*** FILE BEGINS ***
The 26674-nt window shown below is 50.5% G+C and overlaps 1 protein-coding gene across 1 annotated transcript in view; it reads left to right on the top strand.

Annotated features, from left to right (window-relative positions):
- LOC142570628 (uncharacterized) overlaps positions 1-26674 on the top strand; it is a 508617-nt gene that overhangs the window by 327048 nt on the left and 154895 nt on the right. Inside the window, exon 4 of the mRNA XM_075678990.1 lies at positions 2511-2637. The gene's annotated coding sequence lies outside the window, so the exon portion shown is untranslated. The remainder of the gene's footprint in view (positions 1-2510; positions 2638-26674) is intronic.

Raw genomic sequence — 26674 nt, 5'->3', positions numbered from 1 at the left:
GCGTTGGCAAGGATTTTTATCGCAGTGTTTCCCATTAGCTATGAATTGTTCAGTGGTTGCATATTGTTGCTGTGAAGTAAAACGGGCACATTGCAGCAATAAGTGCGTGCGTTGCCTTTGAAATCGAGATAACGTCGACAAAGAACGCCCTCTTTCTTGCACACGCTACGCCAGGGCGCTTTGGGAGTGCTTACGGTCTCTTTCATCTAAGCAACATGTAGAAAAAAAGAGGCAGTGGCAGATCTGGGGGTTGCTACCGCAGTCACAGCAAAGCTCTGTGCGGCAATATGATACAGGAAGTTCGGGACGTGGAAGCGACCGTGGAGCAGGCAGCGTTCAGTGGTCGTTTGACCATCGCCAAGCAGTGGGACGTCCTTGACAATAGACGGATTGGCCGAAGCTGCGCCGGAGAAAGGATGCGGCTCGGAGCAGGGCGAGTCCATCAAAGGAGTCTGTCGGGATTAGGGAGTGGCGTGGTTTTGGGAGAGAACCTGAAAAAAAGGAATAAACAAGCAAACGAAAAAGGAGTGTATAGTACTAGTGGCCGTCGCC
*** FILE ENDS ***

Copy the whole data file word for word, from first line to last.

The 26674-nt window shown below is 50.5% G+C and overlaps 1 protein-coding gene across 1 annotated transcript in view; it reads left to right on the top strand.

Annotated features, from left to right (window-relative positions):
- LOC142570628 (uncharacterized) overlaps positions 1-26674 on the top strand; it is a 508617-nt gene that overhangs the window by 327048 nt on the left and 154895 nt on the right. Inside the window, exon 4 of the mRNA XM_075678990.1 lies at positions 2511-2637. The gene's annotated coding sequence lies outside the window, so the exon portion shown is untranslated. The remainder of the gene's footprint in view (positions 1-2510; positions 2638-26674) is intronic.

Raw genomic sequence — 26674 nt, 5'->3', positions numbered from 1 at the left:
GCGTTGGCAAGGATTTTTATCGCAGTGTTTCCCATTAGCTATGAATTGTTCAGTGGTTGCATATTGTTGCTGTGAAGTAAAACGGGCACATTGCAGCAATAAGTGCGTGCGTTGCCTTTGAAATCGAGATAACGTCGACAAAGAACGCCCTCTTTCTTGCACACGCTACGCCAGGGCGCTTTGGGAGTGCTTACGGTCTCTTTCATCTAAGCAACATGTAGAAAAAAAGAGGCAGTGGCAGATCTGGGGGTTGCTACCGCAGTCACAGCAAAGCTCTGTGCGGCAATATGATACAGGAAGTTCGGGACGTGGAAGCGACCGTGGAGCAGGCAGCGTTCAGTGGTCGTTTGACCATCGCCAAGCAGTGGGACGTCCTTGACAATAGACGGATTGGCCGAAGCTGCGCCGGAGAAAGGATGCGGCTCGGAGCAGGGCGAGTCCATCAAAGGAGTCTGTCGGGATTAGGGAGTGGCGTGGTTTTGGGAGAGAACCTGAAAAAAAGGAATAAACAAGCAAACGAAAAAGGAGTGTATAGTACTAGTGGCCGTCGCC